Tom Jones (1997)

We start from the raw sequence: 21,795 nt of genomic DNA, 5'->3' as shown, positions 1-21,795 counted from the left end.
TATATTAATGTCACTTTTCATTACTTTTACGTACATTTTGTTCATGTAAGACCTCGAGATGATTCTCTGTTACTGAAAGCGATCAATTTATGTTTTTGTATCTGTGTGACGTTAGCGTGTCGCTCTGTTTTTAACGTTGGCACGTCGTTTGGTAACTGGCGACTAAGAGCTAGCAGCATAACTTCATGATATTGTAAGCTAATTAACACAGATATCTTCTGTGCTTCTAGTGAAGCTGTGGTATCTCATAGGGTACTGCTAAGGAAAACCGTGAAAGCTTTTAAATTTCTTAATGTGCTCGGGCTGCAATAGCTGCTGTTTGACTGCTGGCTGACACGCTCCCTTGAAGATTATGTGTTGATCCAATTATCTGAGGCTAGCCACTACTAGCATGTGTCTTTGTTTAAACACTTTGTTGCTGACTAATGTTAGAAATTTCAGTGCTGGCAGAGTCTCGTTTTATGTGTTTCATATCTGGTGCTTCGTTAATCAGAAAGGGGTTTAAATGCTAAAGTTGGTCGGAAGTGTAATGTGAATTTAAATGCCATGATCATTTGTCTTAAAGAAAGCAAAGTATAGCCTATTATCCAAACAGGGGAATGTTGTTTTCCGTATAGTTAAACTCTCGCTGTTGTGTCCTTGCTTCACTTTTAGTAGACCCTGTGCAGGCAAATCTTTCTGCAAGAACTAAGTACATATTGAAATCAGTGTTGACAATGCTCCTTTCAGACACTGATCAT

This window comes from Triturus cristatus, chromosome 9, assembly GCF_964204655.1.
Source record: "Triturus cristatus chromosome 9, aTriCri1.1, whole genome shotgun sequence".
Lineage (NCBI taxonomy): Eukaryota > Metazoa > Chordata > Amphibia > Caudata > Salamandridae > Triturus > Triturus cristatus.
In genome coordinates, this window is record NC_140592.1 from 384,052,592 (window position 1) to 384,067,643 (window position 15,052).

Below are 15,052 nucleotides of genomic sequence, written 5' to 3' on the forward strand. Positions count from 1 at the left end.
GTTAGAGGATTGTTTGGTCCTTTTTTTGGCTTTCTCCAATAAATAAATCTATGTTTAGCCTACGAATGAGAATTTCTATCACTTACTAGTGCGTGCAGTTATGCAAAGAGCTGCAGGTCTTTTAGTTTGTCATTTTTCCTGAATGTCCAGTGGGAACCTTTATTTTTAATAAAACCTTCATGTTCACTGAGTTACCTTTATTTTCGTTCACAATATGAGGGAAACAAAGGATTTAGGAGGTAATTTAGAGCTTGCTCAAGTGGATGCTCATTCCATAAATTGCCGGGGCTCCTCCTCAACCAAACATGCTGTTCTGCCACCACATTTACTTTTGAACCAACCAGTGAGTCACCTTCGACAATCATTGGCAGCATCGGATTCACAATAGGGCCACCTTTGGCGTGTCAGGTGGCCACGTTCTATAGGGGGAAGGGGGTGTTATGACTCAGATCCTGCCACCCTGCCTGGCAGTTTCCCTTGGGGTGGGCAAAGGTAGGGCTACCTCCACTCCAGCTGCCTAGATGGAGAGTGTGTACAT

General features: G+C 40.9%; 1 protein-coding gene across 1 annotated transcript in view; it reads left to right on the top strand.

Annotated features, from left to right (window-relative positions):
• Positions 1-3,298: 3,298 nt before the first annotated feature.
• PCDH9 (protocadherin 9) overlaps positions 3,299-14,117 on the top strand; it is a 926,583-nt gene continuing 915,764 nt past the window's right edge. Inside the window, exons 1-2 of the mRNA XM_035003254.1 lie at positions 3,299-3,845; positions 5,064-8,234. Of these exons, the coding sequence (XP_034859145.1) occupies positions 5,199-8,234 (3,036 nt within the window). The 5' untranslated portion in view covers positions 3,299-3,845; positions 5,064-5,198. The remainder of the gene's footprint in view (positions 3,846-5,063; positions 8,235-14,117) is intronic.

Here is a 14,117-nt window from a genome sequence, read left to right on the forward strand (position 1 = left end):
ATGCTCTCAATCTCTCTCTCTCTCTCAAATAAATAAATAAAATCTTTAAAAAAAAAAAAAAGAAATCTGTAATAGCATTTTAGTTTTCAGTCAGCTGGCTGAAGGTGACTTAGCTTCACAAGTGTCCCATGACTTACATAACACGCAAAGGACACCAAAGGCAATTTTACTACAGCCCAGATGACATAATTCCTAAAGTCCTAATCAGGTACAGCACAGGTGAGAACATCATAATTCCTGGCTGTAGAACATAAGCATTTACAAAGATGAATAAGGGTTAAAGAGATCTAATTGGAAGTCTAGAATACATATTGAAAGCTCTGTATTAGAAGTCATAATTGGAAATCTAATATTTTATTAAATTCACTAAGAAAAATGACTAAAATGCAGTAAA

The Oscar-winning 1963 adaptation of Tom Jones is great fun, but this A&E/BBC mini-series is the definitive version, truer in both spirit and letter to Henry Fielding's gargantuan 18th-century picaresque. The TV Tom marries the earlier film's rollicking farce to the novel's brilliantly observed satire on manners and morals, virtue and vice, and the storytelling process itself via the inspired stroke of including Fielding himself in the proceedings. The author, portrayed with marvelous drollery by John Sessions, serves as narrator/chorus through the tale of open-hearted, easily tempted Tom (Max Beesley), a bastard foundling raised by the benevolent Squire Allworthy (Benjamin Whitrow), exiled through the machinations of his rival Blifil (James D'Arcy), and forever pursuing his true love, headstrong Sophia Western (Samantha Morton). While he lacks the raffish charisma Albert Finney brought to the role in the '63 film, Beesley is a handsome, likeable Tom, and he and the delightful Morton make an enormously appealing couple. And the supporting cast is a dream, especially Sessions, Brian Blessed as the beastly Squire Western, Ron Cook as Tom's Latin-spouting reputed father, and BBC regular Lindsay Duncan as the vicious Lady Bellaston. Even at four-plus hours, the production is so perfectly paced and spiritedly played you'll want to drink it all down in one sitting, like (or, fittingly, with) a saucy flagon of wine.